Loan Modification Questions Homeowners Should Ask Effiginent HUD Closer, Mortgage Consultant, And Real Estate Attorney

Question: “According to the HUD website, since April 1, 2009 the majority of the contracts have been returned back to HUD with verballybased commitments that it is not the bon result of any contractual obligations. During that period of time, Howe days, these complied with the note commitments. We have updated the appraisal for the property, we are waiting on the appraisal review, and keeping our fingers crossed that the contract Grant Commitment will be honored?”

Answer: “That is a very good question. I would like to tell you in this way, that the purpose of our training is to make sure that when you come to us with a real estate transaction, you don’t leave with any wheat sour, but rather with avable, workable solution for your particular situation!”

Question: ” Has HUD provided any real alternatives or methods for homeowners to be able to qualify for a workout?”

Answer: “That is one of the best questions I have received in all of the time I have been performing loan mods for borrowers. It seems as though there are NOT a lot of options currently available for our borrowers. Everything seems to be a gamble. I would like to see more of the specific solutions that HUD has put out for consideration and then implement it for your immediate use. However, we are constantly evaluating our options for you and we are confident that further specifying your options will increase our ability to make a good business decision for you in your individual situation.”

Question: “Recently, was there a comment from HUD about the process of having a Note Attorney review the terms and costs associated with a reverse mortgage contract? Also, is there an estimate regarding the costs associated with the loan file flow through the HECM reverse mortgage lender because sometimes it appears as if HUD is proceeding as if the attorney’s fees in the loan contracts are always commission generated and they are a payment for services performed, but in fact the pay is going through the broker and placed into commission pools?”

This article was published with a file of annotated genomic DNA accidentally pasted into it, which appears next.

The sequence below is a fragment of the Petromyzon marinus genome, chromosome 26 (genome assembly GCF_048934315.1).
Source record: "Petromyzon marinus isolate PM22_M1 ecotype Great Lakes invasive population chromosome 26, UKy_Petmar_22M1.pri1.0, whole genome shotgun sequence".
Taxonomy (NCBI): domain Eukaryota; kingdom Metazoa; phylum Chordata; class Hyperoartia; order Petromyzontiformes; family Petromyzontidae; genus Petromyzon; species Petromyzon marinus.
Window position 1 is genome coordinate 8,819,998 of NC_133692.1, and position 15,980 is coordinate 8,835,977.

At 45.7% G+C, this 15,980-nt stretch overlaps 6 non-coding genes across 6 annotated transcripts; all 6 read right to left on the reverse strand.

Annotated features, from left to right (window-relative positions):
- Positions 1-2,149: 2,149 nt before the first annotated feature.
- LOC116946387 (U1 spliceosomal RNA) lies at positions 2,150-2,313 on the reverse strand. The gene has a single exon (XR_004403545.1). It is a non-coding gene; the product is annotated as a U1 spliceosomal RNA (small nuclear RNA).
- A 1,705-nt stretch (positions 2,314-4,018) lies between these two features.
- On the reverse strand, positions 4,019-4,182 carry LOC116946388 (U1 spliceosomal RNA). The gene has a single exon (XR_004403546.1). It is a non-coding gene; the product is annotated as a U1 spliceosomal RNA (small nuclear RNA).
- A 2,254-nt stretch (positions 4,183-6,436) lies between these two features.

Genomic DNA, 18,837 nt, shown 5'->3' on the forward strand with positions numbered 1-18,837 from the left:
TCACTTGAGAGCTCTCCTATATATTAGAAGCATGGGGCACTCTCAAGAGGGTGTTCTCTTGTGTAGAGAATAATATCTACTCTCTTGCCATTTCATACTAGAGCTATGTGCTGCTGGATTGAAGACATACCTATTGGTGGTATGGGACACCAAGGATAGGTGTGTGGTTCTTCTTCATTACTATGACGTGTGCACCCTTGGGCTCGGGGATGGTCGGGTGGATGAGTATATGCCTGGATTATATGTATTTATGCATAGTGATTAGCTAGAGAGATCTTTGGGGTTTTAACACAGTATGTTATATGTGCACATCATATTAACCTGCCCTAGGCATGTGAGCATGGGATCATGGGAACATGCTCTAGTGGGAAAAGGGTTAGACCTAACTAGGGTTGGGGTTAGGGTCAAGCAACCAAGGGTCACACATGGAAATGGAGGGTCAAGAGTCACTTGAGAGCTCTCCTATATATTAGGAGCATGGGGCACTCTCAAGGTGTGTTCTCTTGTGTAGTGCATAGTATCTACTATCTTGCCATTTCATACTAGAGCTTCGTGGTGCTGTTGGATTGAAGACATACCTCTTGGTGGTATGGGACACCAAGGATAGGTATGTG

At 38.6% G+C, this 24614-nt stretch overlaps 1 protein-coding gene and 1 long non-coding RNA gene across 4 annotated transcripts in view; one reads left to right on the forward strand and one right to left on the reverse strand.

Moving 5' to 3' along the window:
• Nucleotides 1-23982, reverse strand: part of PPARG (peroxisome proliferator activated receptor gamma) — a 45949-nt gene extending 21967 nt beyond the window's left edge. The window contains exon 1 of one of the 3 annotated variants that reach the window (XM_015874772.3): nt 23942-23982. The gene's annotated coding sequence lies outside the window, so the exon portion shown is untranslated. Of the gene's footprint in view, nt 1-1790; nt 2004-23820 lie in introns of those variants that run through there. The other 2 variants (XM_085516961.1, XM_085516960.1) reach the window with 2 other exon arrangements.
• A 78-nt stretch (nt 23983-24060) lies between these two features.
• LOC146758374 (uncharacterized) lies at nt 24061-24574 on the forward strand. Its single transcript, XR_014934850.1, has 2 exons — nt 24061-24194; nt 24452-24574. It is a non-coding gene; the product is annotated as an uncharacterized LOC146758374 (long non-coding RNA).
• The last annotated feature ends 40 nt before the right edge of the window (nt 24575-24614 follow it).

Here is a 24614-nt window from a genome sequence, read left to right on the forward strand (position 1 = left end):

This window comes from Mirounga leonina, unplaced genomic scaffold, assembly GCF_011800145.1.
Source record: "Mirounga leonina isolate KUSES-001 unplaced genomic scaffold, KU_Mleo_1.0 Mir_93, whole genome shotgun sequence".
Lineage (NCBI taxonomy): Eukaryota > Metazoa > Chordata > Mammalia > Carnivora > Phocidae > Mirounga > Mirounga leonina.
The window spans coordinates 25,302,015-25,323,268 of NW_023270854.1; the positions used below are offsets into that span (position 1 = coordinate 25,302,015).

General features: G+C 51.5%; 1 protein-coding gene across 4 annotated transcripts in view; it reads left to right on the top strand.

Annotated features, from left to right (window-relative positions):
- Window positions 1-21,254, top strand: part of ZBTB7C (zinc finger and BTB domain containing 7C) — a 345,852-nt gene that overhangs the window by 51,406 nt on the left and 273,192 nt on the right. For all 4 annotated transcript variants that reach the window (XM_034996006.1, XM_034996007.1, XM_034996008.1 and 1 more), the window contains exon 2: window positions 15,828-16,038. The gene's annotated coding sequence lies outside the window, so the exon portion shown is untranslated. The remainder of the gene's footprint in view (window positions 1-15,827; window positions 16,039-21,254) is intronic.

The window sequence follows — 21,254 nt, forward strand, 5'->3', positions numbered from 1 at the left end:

Answer: “Yes, the procureur’s costs is revenue that HUD charges the loan originator and the loan processor in the origination fees. Smaller fees are also placed in a separate pool called a Mortgage Servicing Fee pool. The Mortgage Servicing Fee pool or a Group Maintenance Fee pool would be used by the servicer to pay their out of pocket operating costs, such as; increased marketing, not marketing, hands-on underwriting, etc., as well as retain loan processing fees. I described the Mortgage Servicing Fee Pool as one of those fees that can’t be avoided, as it is generally NOT included in the commission that the loan originator receives on the loan – for what is essentially some ‘dead money’. I thought that when you first made the decision to look into obtaining a HECM reverse mortgage, that the entire cost has been mentioned, but since there are no costs on the HUD website, there must be a hidden cost somewhere. As for attorney’s fees, HUD considers the origination fee to be a fixed fee. It is fixed and termite-free and there is no way that the borrower can be penalized for paying it. As for keeping loan processing fees and servicers’ fees, the borrower is truly being asked to pay for their out-of-pocket operating costs… something that one can do out of pocket. The only cost I have seen in the loan documents that was not mentioned was the State and Local Transfer Tax. This is a fee that was never included and I would like to see that changed.”

Question: “Since the approval, one of the protectors has indicated that there may be a reduction of Connecticut’s escrow positions. When is the last time that was discussed or notified to you regarding the reduction that has occurred.”

Answer: “I really have not heard anything from HUD regarding the reduction in Connecticut wholesale loan amounts or any other type of reduction in any FHA secured product. This is a program that HUD has targeted-as part of its financial analysis for thevernight Servicing Improvement Program (OSIP)-to keep universal caps in place for all Connecticut guaranteed mortgage originators…up to a maximum of 24% for the suburban market and up to a maximum of 33% for the metro and rural areas. They have yet to notify us that a reduced amount in our reverse mortgage products is being targeted for any specific region in our country, nor have we been able to see what does or does not meet that requirement. Nonetheless, given the fact we have no way of knowing if a lender is even doing this targeting and there are no reviews in place to expedite this challenge…I would urge making sure that we understand what is actually required in order for HUD to give a HUD-Approved/Eligible reverse mortgage loan.